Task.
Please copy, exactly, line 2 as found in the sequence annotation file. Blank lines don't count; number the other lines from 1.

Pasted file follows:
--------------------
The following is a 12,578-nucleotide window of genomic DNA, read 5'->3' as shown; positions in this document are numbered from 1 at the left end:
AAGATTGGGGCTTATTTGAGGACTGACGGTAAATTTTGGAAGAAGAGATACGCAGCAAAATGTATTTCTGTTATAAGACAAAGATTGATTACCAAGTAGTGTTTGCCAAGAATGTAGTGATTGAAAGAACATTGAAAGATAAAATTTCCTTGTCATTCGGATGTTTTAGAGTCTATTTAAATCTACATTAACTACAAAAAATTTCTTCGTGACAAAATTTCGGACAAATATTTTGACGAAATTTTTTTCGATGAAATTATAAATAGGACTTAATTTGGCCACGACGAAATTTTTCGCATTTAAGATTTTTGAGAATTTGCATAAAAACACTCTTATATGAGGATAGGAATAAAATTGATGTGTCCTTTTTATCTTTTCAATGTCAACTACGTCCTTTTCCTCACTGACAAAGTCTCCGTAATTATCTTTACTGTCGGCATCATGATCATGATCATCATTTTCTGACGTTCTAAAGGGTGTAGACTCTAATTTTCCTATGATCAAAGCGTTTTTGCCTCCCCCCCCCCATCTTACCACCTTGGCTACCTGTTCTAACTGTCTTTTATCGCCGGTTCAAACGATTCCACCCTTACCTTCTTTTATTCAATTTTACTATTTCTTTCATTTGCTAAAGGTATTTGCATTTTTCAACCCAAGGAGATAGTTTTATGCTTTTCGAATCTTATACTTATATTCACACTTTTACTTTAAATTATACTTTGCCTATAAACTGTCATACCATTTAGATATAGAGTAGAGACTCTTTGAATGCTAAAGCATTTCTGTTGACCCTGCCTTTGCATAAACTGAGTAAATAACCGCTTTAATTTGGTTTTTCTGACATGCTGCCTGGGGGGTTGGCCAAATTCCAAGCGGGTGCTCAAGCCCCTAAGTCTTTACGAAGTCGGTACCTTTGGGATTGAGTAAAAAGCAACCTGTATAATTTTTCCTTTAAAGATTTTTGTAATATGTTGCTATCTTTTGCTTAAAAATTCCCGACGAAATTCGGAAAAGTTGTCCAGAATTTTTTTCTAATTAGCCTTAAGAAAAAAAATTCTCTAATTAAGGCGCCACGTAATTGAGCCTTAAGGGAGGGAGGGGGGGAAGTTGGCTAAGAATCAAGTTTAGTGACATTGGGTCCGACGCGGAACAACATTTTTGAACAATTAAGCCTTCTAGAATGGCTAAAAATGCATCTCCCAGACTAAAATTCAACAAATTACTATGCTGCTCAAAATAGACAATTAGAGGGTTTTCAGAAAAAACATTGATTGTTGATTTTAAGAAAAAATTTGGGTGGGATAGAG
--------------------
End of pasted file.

AAGATTGGGGCTTATTTGAGGACTGACGGTAAATTTTGGAAGAAGAGATACGCAGCAAAATGTATTTCTGTTATAAGACAAAGATTGATTACCAAGTAGTGTTTGCCAAGAATGTAGTGATTGAAAGAACATTGAAAGATAAAATTTCCTTGTCATTCGGATGTTTTAGAGTCTATTTAAATCTACATTAACTACAAAAAATTTCTTCGTGACAAAATTTCGGACAAATATTTTGACGAAATTTTTTTCGATGAAATTATAAATAGGACTTAATTTGGCCACGACGAAATTTTTCGCATTTAAGATTTTTGAGAATTTGCATAAAAACACTCTTATATGAGGATAGGAATAAAATTGATGTGTCCTTTTTATCTTTTCAATGTCAACTACGTCCTTTTCCTCACTGACAAAGTCTCCGTAATTATCTTTACTGTCGGCATCATGATCATGATCATCATTTTCTGACGTTCTAAAGGGTGTAGACTCTAATTTTCCTATGATCAAAGCGTTTTTGCCTCCCCCCCCCCATCTTACCACCTTGGCTACCTGTTCTAACTGTCTTTTATCGCCGGTTCAAACGATTCCACCCTTACCTTCTTTTATTCAATTTTACTATTTCTTTCATTTGCTAAAGGTATTTGCATTTTTCAACCCAAGGAGATAGTTTTATGCTTTTCGAATCTTATACTTATATTCACACTTTTACTTTAAATTATACTTTGCCTATAAACTGTCATACCATTTAGATATAGAGTAGAGACTCTTTGAATGCTAAAGCATTTCTGTTGACCCTGCCTTTGCATAAACTGAGTAAATAACCGCTTTAATTTGGTTTTTCTGACATGCTGCCTGGGGGGTTGGCCAAATTCCAAGCGGGTGCTCAAGCCCCTAAGTCTTTACGAAGTCGGTACCTTTGGGATTGAGTAAAAAGCAACCTGTATAATTTTTCCTTTAAAGATTTTTGTAATATGTTGCTATCTTTTGCTTAAAAATTCCCGACGAAATTCGGAAAAGTTGTCCAGAATTTTTTTCTAATTAGCCTTAAGAAAAAAAATTCTCTAATTAAGGCGCCACGTAATTGAGCCTTAAGGGAGGGAGGGGGGGAAGTTGGCTAAGAATCAAGTTTAGTGACATTGGGTCCGACGCGGAACAACATTTTTGAACAATTAAGCCTTCTAGAATGGCTAAAAATGCATCTCCCAGACTAAAATTCAACAAATTACTATGCTGCTCAAAATAGACAATTAGAGGGTTTTCAGAAAAAACATTGATTGTTGATTTTAAGAAAAAATTTGGGTGGGATAGAG